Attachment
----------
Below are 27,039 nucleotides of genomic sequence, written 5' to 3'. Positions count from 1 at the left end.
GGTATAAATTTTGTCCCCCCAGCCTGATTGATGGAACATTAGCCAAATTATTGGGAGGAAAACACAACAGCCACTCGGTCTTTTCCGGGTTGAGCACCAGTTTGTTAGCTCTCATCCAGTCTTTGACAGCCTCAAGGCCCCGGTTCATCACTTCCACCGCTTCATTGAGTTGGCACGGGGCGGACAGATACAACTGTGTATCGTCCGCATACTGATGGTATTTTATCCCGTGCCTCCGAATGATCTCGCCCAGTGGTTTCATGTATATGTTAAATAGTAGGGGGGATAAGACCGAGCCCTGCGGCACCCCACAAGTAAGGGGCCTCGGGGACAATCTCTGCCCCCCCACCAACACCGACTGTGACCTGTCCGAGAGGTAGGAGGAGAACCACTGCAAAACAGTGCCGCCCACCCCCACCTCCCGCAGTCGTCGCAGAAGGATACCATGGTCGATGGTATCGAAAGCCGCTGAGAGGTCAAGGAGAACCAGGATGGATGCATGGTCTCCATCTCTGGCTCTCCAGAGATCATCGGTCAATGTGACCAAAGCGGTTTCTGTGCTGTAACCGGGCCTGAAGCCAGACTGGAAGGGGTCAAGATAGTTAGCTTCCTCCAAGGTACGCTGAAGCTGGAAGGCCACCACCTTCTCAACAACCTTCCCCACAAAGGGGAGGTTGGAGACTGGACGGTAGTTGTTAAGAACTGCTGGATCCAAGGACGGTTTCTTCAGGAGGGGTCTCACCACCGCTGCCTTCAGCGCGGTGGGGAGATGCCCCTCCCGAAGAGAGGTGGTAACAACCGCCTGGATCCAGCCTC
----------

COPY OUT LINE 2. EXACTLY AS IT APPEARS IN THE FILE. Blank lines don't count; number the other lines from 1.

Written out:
GGTATAAATTTTGTCCCCCCAGCCTGATTGATGGAACATTAGCCAAATTATTGGGAGGAAAACACAACAGCCACTCGGTCTTTTCCGGGTTGAGCACCAGTTTGTTAGCTCTCATCCAGTCTTTGACAGCCTCAAGGCCCCGGTTCATCACTTCCACCGCTTCATTGAGTTGGCACGGGGCGGACAGATACAACTGTGTATCGTCCGCATACTGATGGTATTTTATCCCGTGCCTCCGAATGATCTCGCCCAGTGGTTTCATGTATATGTTAAATAGTAGGGGGGATAAGACCGAGCCCTGCGGCACCCCACAAGTAAGGGGCCTCGGGGACAATCTCTGCCCCCCCACCAACACCGACTGTGACCTGTCCGAGAGGTAGGAGGAGAACCACTGCAAAACAGTGCCGCCCACCCCCACCTCCCGCAGTCGTCGCAGAAGGATACCATGGTCGATGGTATCGAAAGCCGCTGAGAGGTCAAGGAGAACCAGGATGGATGCATGGTCTCCATCTCTGGCTCTCCAGAGATCATCGGTCAATGTGACCAAAGCGGTTTCTGTGCTGTAACCGGGCCTGAAGCCAGACTGGAAGGGGTCAAGATAGTTAGCTTCCTCCAAGGTACGCTGAAGCTGGAAGGCCACCACCTTCTCAACAACCTTCCCCACAAAGGGGAGGTTGGAGACTGGACGGTAGTTGTTAAGAACTGCTGGATCCAAGGACGGTTTCTTCAGGAGGGGTCTCACCACCGCTGCCTTCAGCGCGGTGGGGAGATGCCCCTCCCGAAGAGAGGTGGTAACAACCGCCTGGATCCAGCCTC